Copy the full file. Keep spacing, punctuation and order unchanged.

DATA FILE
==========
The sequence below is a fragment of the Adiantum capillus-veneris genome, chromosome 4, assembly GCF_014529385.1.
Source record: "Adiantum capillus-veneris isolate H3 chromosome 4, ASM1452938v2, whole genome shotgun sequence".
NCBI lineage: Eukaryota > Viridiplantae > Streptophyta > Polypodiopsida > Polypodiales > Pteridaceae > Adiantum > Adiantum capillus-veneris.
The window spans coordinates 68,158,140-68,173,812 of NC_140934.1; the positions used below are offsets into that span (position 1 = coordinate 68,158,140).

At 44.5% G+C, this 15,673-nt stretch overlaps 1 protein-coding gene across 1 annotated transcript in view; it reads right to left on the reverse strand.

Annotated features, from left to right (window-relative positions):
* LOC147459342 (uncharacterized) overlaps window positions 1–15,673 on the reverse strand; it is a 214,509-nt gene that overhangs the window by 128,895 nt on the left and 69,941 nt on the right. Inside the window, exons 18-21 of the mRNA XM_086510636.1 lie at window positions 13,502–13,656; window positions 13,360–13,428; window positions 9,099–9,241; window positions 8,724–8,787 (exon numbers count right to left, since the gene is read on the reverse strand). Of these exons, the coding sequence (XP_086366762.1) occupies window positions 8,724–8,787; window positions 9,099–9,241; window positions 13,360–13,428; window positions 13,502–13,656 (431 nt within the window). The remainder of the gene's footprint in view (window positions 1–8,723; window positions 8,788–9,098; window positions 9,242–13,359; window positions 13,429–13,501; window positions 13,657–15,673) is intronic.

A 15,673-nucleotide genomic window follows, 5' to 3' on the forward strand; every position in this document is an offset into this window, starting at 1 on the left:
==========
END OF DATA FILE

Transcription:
The sequence below is a fragment of the Adiantum capillus-veneris genome, chromosome 4, assembly GCF_014529385.1.
Source record: "Adiantum capillus-veneris isolate H3 chromosome 4, ASM1452938v2, whole genome shotgun sequence".
NCBI lineage: Eukaryota > Viridiplantae > Streptophyta > Polypodiopsida > Polypodiales > Pteridaceae > Adiantum > Adiantum capillus-veneris.
The window spans coordinates 68,158,140-68,173,812 of NC_140934.1; the positions used below are offsets into that span (position 1 = coordinate 68,158,140).

At 44.5% G+C, this 15,673-nt stretch overlaps 1 protein-coding gene across 1 annotated transcript in view; it reads right to left on the reverse strand.

Annotated features, from left to right (window-relative positions):
* LOC147459342 (uncharacterized) overlaps window positions 1–15,673 on the reverse strand; it is a 214,509-nt gene that overhangs the window by 128,895 nt on the left and 69,941 nt on the right. Inside the window, exons 18-21 of the mRNA XM_086510636.1 lie at window positions 13,502–13,656; window positions 13,360–13,428; window positions 9,099–9,241; window positions 8,724–8,787 (exon numbers count right to left, since the gene is read on the reverse strand). Of these exons, the coding sequence (XP_086366762.1) occupies window positions 8,724–8,787; window positions 9,099–9,241; window positions 13,360–13,428; window positions 13,502–13,656 (431 nt within the window). The remainder of the gene's footprint in view (window positions 1–8,723; window positions 8,788–9,098; window positions 9,242–13,359; window positions 13,429–13,501; window positions 13,657–15,673) is intronic.

A 15,673-nucleotide genomic window follows, 5' to 3' on the forward strand; every position in this document is an offset into this window, starting at 1 on the left: